Monthly Archives: July 2008

Smurf hands and Yoda hats

Jill P,

Somehow I always get into color trends and it’s usually always unintentional.  After a long bout of pink, I’m onto blue/purples. 

I’m making some progress on the Shetland Shorty.  At first I wasn’t really enjoying it, but now that I’m doing the lace body I’m more interested than in the tiny garter stitch.  Here’s where I’m at so far:

But after doing only a couple of rows, my hands are stained purple-ish.  I think it’s the deep purple color that does it.  It’s my left index finger and thumb from pushing the stitches and on the back of my right index finger from wrapping. 

It doesn’t even clean off that easily.  It certainly makes me wonder about the final project.  I’m using Schaefer Anne, and have heard some stuff about Schaefer colors bleeding.  I just don’t want to worry about that all the time. 

I started some new spinning too.  I’m spinning up a 4 oz. bit of Lisa Souza 50/50 Merino/Silk Top, in almost the same colors as the shorty. 

Since it’s top, I was trying to not split it in half and spin it straight as it is.  But this is hard to spin without much pre-drafting.  And I suppose that once it’s been dyed the fibers aren’t really aligned that great anyway.  I am spinning it worsted and pretty thin. 

If I do a 2-ply, it might be lace weight.  I could do a 3-ply for a change.  Or I can try to challenge myself and give navajo plying a shot.  (Especially since I didn’t split the top into three sections, just halfsies.)  But there is some color gradiation and I don’t really want a stripey yarn.  If I ply it off multiple bobbins it will alleviate that a bit.  I can’t decide.  Any suggestions?  Or beads? 

I think this fiber will bleed too.  I’ve had some bad luck with some Lisa Souza yarn that I used.  It kind of ruined a few shirts, just by dripping water onto them in the laundry bag.  And some of her fiber that I spun sock yarn out of stained the head of my wheel. 

I recently finished the Baby Yoda Hat.  It’s for my co-worker Kai who has a baby due in September.  I don’t know if he’s a Star Wars fan, but he’s the IT guy, so he must. 

I used Cascade 220, about half a skein.  It’s knit on US11s and pretty loose.  I used this pattern.  I followed AnnyPurls modifications to add earflaps and I-cord ties.  The ears could use a little finessing, but I think they’re going to stay just like that.  I hand felted it in the sink which helped me to put this project off until I was hitting the baby shower deadline.  I think it’ll look better on a baby than on this IKEA lamp.  I also tried to get Miely to model it:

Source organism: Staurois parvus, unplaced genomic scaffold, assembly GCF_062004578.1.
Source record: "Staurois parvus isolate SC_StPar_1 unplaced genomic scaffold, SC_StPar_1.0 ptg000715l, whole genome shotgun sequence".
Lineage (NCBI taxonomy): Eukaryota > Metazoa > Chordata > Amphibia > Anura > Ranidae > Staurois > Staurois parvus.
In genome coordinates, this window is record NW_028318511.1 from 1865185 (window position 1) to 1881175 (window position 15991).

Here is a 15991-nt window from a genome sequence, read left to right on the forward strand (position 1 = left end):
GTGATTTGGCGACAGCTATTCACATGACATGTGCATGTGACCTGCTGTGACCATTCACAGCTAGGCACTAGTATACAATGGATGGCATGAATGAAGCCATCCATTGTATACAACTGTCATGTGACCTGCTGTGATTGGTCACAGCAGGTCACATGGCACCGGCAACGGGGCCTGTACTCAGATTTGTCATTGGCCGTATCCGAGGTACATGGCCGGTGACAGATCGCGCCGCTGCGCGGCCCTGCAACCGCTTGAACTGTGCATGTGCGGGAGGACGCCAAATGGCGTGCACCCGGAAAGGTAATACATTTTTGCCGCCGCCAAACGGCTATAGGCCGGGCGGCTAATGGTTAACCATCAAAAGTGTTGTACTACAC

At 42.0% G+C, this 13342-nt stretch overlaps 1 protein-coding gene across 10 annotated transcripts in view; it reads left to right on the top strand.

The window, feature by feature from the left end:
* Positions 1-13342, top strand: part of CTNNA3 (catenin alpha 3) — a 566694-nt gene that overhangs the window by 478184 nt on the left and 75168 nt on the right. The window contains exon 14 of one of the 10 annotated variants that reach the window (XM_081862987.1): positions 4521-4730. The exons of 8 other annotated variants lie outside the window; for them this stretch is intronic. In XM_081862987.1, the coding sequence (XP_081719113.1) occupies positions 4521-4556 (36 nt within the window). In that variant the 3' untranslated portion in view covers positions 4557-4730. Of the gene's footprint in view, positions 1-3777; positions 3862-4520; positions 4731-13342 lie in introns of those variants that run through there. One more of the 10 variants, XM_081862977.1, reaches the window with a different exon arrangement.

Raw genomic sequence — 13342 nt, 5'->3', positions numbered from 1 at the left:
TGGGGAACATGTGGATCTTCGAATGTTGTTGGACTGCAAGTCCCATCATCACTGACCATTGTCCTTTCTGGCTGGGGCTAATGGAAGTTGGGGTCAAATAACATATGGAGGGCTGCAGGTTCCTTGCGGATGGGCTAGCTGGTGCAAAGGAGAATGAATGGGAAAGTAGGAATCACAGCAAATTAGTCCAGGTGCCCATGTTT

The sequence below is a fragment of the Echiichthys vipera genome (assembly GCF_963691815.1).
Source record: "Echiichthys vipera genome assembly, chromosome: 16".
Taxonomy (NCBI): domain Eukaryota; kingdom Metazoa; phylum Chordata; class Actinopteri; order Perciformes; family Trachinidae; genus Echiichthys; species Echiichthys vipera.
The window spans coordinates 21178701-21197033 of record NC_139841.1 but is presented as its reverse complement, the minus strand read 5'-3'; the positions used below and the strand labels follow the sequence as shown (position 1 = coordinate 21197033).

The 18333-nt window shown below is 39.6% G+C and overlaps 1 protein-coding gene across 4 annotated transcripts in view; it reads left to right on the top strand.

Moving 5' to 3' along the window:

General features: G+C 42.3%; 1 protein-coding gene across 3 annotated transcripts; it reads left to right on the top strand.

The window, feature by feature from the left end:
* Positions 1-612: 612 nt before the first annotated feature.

She just wanted to play with the ties though. 

That’s all I’ve got to show for now!  See you tomorrow at the guild meeting!

Jill B.


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I’m so over lace.

Jill P.,

I was kind of getting lazy about writing because I knew you wouldn’t be writing back.  But this time, maybe, just maybe you will.  I don’t have a formulated blog post, but I’ll show you what I’ve been working on.

Last week I was on a time schedule to finish the Cobweb Lace Stole.  I wanted to get it done for Compatto‘s customer showcase on Friday.  I finished the knitting on Tuesday and was able to block it that night.  The two halves are knit separately and then grafted together at the middle.  I had been nervous about grafting because I’ve only ever used it on sock toes.  I thought maybe there was a different way to do it for lace.  Like a way to keep it in pattern.  After some research, I realized that there doesn’t seem to be another way.  Maybe I’m wrong.  Using the regular old kitchener adds a regular knit row in between the two sides.  I thought that might look out of place since both sides had patterning, but it didn’t.  The designer picked a good spot to graft, it looks pretty seamless.  The pattern looks different from the other sections, but not out of place.